8 Ways To Save Your Finances From The Drought

By Tim Parker | July 28, 2012 AAA

Nobody knows how much of a financial impact the drought will have in the coming months and even years, but unless the weather changes drastically, the effects are likely to be well into the billions of dollars. Some economists fear that the drought may have significant impacts on the economy, affecting middle class consumers barely getting by in this already challenged economy.

The U.S. Department of Agriculture released food inflation forecasts that suggest that consumers won't feel the effects of the drought until 2013 but without knowing what those effects will be, lifestyle changes may be necessary. Think about these basic ways of fighting the effects of the drought.

Change What You Eat
The USDA predicts that the price of food could increase from 3% to 4%. If farmers harvest fewer crops this fall, that will affect almost all food products. With the price of meat already more expensive than other foods, consider eating less expensive cuts of meats and compare the price of frozen vegetables to their fresh counterparts. The price of pasta will likely rise, but it will still be cheaper than meat.

Change Where You Eat
Regardless of how much your grocery bill increases, it will still cost less than eating out. Some restaurant owners are already looking for ways to mitigate the effects of rising food prices without a significant rise in prices, but that may be nearly impossible.

Cut Your Home Energy Consumption
It's not only dry, but it's hot and that causes a rise in energy bills. Look for small ways to save on electricity, like turning off computers and TVs when not in use, unplugging cable boxes on seldom-used TVs, making sure your dishwasher and washing machine are full before running them and switching to energy efficient bulbs. Little actions add up.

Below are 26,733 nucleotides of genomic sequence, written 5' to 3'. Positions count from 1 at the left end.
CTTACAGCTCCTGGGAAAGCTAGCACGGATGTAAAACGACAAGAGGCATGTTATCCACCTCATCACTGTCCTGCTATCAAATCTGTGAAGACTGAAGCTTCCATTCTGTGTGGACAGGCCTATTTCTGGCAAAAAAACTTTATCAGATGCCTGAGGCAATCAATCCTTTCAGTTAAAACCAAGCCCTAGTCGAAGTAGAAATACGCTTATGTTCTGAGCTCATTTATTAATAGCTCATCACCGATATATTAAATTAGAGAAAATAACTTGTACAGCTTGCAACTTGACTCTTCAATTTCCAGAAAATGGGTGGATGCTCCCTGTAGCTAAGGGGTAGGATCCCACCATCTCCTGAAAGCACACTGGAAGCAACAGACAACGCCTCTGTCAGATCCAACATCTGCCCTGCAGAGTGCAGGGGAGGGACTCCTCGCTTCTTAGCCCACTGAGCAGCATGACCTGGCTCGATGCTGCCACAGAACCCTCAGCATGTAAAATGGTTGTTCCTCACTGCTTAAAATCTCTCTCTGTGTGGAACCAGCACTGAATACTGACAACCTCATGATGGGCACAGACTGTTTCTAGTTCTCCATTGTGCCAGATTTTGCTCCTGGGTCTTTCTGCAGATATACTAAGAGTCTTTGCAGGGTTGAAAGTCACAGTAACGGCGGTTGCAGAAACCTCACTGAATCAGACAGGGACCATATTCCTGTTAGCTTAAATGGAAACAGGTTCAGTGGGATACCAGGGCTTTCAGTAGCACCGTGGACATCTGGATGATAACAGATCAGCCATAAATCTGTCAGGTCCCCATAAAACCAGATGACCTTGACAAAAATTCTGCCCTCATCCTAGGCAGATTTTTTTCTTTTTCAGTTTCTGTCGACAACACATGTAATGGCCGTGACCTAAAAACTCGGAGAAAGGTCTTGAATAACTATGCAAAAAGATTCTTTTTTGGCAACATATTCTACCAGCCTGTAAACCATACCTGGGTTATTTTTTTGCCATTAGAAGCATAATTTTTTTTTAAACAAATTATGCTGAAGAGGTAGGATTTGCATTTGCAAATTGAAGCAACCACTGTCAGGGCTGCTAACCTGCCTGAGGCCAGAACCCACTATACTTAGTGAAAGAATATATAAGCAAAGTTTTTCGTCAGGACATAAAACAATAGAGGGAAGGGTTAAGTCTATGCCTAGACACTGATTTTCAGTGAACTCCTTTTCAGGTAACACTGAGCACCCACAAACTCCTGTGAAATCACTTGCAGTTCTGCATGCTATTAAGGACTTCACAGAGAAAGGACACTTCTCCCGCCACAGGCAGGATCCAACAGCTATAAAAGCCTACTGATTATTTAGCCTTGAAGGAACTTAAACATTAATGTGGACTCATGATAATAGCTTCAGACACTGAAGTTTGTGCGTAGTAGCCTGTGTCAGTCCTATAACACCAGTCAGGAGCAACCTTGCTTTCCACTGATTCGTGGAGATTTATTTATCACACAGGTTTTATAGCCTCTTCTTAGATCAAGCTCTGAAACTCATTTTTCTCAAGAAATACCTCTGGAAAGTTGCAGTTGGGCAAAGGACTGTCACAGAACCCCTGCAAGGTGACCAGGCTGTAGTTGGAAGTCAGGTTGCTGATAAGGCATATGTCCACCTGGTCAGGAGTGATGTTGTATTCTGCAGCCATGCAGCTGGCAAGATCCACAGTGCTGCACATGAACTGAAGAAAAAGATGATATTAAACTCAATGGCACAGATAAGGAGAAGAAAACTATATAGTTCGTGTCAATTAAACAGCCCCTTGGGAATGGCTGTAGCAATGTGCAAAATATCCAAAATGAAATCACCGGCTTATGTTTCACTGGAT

SEE: Ways To Slash Your Home Energy Bill

Rework Your Budget
First, if you don't have a household budget, it's time to make one, but if you do, you likely have a line built in for unexpected expenses. Since nobody knows the effects of the drought, consider upping that unknown line, increasing your emergency fund and finding other places to trim.

Make Your Home Fire Safe
If you live in a drought-stricken area, is your home as fire-resistant as possible? Don't smoke outside where grass may be water-starved, keep foliage clear of your air conditioner, double-check your smoke alarms, keep recreational fires in fire pits placed on cement or asphalt and make sure a fire extinguisher is close by if you're doing anything outside that's potentially flammable.

Stop Worrying About Your Lawn
You may love your beautiful lawn, but fighting the effects of a drought this severe can be costly and even illegal. There will be future years to be the pride of your neighborhood, but for this year, let things go a bit and save that money for other expenses.

Eliminate the High Priced Vacation
It might be too late for this year, but going to a more local vacation spot could put money back into your budget for rising food and energy costs. If the effects of the drought are less severe than expected, you can go on a dream vacation next year.

SEE: 7 Ways To Save On Summer Getaways

Take Care of Yourself
It's hot and dry and that has a taxing effect on even the most physically fit of individuals. Stay inside and do outside activities later at night or earlier in the morning. A trip to the hospital for dehydration is expensive, so be mindful of the dangers presented by the drought.

The Bottom Line
History shows that many doomsday forecasts end up being far less severe than predicted, but when preparing financially, it's much better to have too much money saved than not enough. If it ends up not being as severe as expected, use that extra money to pay down debt or put a little extra money toward your retirement plans.

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